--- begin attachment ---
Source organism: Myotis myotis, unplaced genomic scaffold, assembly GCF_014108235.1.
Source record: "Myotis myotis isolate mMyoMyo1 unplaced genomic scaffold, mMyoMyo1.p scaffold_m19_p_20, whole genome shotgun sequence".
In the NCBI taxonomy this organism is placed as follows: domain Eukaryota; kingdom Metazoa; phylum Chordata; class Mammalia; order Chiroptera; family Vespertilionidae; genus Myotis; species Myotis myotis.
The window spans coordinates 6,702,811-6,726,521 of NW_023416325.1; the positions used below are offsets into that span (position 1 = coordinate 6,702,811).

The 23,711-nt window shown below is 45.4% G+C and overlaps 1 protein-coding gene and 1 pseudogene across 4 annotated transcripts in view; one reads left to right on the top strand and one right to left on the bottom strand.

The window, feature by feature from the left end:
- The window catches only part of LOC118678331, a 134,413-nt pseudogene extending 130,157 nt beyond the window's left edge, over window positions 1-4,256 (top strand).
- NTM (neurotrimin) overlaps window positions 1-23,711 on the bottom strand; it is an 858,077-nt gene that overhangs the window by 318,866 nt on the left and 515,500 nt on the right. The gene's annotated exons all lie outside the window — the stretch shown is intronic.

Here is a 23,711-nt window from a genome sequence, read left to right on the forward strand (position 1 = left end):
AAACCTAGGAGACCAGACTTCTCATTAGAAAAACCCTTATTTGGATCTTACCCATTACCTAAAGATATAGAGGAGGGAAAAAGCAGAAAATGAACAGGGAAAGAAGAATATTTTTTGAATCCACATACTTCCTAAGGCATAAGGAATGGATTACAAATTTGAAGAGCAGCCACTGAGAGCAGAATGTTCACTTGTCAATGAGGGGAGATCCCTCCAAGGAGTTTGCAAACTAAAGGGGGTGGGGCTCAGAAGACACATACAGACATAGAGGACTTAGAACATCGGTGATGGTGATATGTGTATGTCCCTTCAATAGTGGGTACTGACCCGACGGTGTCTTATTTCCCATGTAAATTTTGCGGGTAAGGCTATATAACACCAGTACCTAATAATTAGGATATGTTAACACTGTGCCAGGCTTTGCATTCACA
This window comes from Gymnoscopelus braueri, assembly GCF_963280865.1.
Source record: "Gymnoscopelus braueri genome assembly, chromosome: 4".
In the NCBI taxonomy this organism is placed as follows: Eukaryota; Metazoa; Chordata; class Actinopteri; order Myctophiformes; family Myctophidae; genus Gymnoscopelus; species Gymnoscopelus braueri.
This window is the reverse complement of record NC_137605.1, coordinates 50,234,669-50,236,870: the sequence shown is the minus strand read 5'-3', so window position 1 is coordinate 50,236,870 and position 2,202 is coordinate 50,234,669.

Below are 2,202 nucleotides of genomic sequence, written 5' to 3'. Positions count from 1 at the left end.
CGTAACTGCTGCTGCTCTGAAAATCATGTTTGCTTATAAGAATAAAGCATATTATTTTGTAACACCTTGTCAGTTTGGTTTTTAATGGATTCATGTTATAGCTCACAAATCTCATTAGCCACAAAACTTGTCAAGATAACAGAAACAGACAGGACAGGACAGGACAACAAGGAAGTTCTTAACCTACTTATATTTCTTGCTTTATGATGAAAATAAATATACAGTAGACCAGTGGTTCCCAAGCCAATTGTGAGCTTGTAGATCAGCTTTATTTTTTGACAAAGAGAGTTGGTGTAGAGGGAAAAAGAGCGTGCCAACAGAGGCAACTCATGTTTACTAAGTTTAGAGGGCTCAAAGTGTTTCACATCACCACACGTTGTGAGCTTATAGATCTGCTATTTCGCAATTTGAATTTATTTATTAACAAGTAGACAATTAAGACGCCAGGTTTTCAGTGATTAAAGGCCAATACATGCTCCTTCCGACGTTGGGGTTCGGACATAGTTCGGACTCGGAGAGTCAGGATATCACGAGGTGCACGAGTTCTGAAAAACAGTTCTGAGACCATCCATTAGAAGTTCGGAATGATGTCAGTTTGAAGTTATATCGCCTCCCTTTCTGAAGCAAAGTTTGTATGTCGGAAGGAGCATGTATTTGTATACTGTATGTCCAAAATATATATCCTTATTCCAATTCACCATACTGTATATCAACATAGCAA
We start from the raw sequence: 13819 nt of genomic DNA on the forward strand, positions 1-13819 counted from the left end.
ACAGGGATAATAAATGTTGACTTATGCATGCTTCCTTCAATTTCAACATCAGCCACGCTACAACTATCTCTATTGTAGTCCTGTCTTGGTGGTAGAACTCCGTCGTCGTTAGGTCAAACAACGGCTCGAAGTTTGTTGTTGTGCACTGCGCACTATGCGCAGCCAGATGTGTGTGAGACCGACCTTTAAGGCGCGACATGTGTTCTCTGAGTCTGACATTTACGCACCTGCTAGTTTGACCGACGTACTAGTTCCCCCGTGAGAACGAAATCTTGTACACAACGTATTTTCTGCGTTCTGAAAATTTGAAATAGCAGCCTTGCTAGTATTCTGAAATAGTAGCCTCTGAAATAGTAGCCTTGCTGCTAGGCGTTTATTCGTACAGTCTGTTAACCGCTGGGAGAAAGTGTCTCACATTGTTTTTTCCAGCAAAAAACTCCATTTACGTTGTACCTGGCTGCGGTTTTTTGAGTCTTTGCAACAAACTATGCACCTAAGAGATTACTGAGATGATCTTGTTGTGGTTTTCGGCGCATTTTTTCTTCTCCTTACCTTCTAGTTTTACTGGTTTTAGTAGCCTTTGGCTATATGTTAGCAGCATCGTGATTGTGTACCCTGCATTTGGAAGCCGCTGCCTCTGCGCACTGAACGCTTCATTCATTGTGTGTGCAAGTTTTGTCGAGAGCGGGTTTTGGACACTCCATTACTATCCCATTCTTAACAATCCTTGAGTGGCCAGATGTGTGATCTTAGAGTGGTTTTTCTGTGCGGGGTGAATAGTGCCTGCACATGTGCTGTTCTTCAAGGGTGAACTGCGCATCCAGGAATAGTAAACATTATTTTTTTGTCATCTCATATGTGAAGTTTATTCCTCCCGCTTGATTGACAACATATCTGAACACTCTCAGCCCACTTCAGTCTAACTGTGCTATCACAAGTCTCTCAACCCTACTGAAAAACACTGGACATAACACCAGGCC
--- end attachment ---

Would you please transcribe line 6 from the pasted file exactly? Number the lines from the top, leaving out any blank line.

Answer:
The window, feature by feature from the left end: